The Barbour Pardons: How We Got Here | Jackson Free Press | Jackson, MS

The Barbour Pardons: How We Got Here

July 2008: Gov. Haley Barbour grants clemency to five convicted criminals assigned to work in the governor's mansion by the Mississippi Department of Corrections after reducing their status' to minimum security: Michael Graham, Clarence Jones, Paul Warnock, Bobby Hays Clark and Bobby Hays Clark. All but Kimble murdered intimate partners: wives or girlfriends or former wives or girlfriends.

December 2008: Barbour grants Leslie Bowlin, a rapist and kidnapper, a 90-day unsupervised furlough to visit family in Louisiana. Barbour rescinds the request after a media and legal fire storm of criticism, and Bowlin is back in MDOC custody after 10 days.

2009: During the 2009 legislative session, Democratic Rep. Brandon Jones of Pascagoula and then-Sen. David Baria, D-Bay St. Louis, introduce bills aimed at curtailing the governor's pardon powers. The bills would have required the state parole board to recommend pardon, another to require a public hearing when the governor wishes to pardon a felony, and a constitutional amendment to exclude murder and capital murder from pardoning powers. The bills all died in committee in their respective chambers.

June 2011: Barbour grants a pardon to Michael J. Jones, convicted of Sale of a Controlled Substance. No information has surfaced on Jones.

December 2012: Barbour grants an indefinite suspension of sentences for Jamie and Gladys Scott, sisters serving life sentences for a 1993 armed robbery. The governor's clemency is conditioned on Gladys Scott donating a kidney to her sister.

Jan. 6, 2012: Barbour follows Mississippi gubernatorial custom by pardoning another five minimum-security inmates who worked at the governor's mansion.

Jan. 9, 2012: State House Minority Leader Bobby Moak, D-Bogue Chitto, and Rep. David Baria, D-Bay St. Louis, announce legislation to add accountability to the governor's process of pardons.

Jan. 10, 2012: Barbour takes some of the shine off the inauguration of Gov. Phil Bryant when the news comes out that he pardoned or commuted the sentences of more than 200 people, not just mansion workers.

Jan. 12, 2012: Hinds County Circuit Judge Tomie Green grants Attorney General Jim Hood a temporary restraining order on the pardons and calls for a hearing. Hood argues that many of those who received clemency failed to meet a constitutional requirement to publish a bulletin in their local newspaper 30 days before getting a pardon.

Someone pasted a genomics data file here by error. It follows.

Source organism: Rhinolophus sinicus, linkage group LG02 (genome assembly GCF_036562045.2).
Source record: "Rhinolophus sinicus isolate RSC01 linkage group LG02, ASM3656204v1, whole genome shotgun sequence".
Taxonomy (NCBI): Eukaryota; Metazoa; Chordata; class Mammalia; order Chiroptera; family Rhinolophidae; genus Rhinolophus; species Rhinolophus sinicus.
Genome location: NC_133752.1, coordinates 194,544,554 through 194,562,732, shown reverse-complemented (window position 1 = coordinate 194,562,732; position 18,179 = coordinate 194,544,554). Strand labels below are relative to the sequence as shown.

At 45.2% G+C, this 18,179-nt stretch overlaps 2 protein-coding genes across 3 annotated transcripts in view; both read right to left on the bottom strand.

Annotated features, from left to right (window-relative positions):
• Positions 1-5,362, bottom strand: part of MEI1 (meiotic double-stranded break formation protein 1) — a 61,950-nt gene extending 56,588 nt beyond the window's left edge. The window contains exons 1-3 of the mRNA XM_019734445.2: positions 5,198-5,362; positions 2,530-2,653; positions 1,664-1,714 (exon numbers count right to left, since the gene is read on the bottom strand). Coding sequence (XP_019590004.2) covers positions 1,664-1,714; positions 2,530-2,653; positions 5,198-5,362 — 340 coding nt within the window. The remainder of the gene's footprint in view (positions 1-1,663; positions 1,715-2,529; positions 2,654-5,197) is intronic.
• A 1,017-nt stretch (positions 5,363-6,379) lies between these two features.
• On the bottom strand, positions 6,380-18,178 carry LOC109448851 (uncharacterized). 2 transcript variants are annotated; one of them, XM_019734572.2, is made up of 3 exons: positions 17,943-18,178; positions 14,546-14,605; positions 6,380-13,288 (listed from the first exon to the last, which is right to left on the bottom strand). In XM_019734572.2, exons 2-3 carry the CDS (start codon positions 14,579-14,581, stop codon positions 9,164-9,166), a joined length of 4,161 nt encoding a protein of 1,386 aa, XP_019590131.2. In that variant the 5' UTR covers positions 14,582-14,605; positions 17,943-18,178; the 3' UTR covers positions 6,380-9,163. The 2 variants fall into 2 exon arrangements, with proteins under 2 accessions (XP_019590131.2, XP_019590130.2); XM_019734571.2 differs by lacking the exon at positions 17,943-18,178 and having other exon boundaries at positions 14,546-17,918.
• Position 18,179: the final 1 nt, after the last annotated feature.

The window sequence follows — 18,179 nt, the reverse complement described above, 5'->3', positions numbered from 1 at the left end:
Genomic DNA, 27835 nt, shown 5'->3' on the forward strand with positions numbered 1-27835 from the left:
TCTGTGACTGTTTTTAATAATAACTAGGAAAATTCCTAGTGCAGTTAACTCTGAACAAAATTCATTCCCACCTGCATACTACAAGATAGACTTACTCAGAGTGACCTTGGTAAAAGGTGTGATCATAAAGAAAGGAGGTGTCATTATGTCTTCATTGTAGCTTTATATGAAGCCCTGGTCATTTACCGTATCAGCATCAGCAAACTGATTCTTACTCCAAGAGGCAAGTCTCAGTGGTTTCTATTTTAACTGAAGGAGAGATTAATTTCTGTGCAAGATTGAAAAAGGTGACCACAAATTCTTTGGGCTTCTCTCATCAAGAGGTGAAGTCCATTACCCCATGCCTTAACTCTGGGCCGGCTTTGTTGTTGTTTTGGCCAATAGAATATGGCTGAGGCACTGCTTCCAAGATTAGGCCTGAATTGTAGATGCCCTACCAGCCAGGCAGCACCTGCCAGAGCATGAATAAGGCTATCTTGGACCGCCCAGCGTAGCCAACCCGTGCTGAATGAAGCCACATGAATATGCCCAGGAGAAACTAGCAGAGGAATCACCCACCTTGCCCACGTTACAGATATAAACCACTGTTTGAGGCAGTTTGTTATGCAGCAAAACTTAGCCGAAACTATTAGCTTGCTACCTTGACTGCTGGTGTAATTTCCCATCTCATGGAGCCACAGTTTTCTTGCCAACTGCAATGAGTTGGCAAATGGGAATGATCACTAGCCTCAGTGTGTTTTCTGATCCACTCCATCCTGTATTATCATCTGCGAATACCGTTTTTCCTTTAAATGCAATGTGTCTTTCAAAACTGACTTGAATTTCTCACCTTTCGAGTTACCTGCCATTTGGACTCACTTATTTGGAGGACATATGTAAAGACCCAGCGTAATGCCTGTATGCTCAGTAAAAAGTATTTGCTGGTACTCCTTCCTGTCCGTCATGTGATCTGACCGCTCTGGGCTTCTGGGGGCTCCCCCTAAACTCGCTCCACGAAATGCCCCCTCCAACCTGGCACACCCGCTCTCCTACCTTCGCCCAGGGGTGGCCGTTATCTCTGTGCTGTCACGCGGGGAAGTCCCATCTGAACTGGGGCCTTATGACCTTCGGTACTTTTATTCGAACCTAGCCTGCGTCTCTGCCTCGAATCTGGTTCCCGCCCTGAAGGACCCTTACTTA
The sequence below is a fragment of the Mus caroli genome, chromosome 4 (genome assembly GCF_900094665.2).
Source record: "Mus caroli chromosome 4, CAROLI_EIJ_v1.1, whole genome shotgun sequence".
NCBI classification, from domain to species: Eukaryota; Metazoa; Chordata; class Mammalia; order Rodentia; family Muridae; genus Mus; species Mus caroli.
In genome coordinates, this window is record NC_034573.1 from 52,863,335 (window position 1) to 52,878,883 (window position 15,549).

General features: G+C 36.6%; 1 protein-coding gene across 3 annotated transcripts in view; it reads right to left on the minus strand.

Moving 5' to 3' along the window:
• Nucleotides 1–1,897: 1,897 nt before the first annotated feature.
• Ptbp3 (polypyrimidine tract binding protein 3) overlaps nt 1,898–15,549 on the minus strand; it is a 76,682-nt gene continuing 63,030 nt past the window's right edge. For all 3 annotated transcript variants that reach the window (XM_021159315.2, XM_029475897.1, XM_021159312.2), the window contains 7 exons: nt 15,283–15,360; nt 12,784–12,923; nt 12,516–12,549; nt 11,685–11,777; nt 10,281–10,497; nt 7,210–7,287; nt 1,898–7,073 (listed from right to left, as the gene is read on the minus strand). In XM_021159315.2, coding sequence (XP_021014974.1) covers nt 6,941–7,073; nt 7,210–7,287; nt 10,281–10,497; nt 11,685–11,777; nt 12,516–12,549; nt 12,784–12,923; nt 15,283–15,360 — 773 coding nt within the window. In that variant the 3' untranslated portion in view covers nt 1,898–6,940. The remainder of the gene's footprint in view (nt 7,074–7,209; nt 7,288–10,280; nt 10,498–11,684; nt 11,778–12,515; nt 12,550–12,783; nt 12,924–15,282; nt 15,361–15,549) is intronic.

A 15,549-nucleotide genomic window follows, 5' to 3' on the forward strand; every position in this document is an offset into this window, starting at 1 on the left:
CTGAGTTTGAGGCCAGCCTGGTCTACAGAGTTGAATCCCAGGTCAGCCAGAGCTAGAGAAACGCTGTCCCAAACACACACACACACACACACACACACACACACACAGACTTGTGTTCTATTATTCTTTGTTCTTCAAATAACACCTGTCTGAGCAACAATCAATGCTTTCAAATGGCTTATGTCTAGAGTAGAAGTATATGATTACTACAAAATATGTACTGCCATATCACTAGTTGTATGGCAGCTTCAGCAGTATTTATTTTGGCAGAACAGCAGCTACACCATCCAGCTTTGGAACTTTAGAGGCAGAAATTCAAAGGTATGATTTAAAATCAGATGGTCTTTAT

Jan. 13, 2012: Hood's office announces that four of the five mansion trustys have checked in, but one of the men, Joseph Ozment, cannot be located; Barbour releases a statement about the pardons, saying: "I am fully confident the pardons and other clemency are all valid."

Jan. 14-Jan.16, 2012: Mississippi Democrats and Republicans continue to react to the pardons. Rep. Bob Evans, D-Monticello, calls a bill aimed at reducing the state AG's powers a retaliatory stunt for Hood's attempt to invalidate Barbour's pardons.

Jan. 17, 2012: Police find Jackson businessman Stuart Irby dead, apparently by suicide. Irby's wife, Karen, received conditional clemency from Barbour for her role in the couple's 2009 drunk-driving incident that killed two people.

Jan. 19, 2012: Barbour pens an op-ed for The Washington Post where he states that most of those he pardoned were convicted of "crimes of passion" such as murder but are no longer dangerous to society. He also said that as a Christian, he believes in second chances.

Jan. 20, 2012: A survey conducted by Reuters finds the pardons heavily favored whites over blacks. Despite making up two-thirds of the state prison population, blacks received just one-third of the pardons.

Jan. 23, 2012: A hearing takes place at the Hinds County Courthouse. Inundated with last-minute motions, the AG's office asks for additional time to respond. Judge Tomie Green extends the hearing and allows the four trustys who appeared in court as ordered to remain free.

Jan. 29, 2012: Joseph Ozment, the lone remaining trusty who had not been served with civil papers, is found living under an assumed name in Laramie, Wyo. Hood said Ozment's fiancée, LaChina Tillman, helped him elude authorities but is not guilty of a crime.


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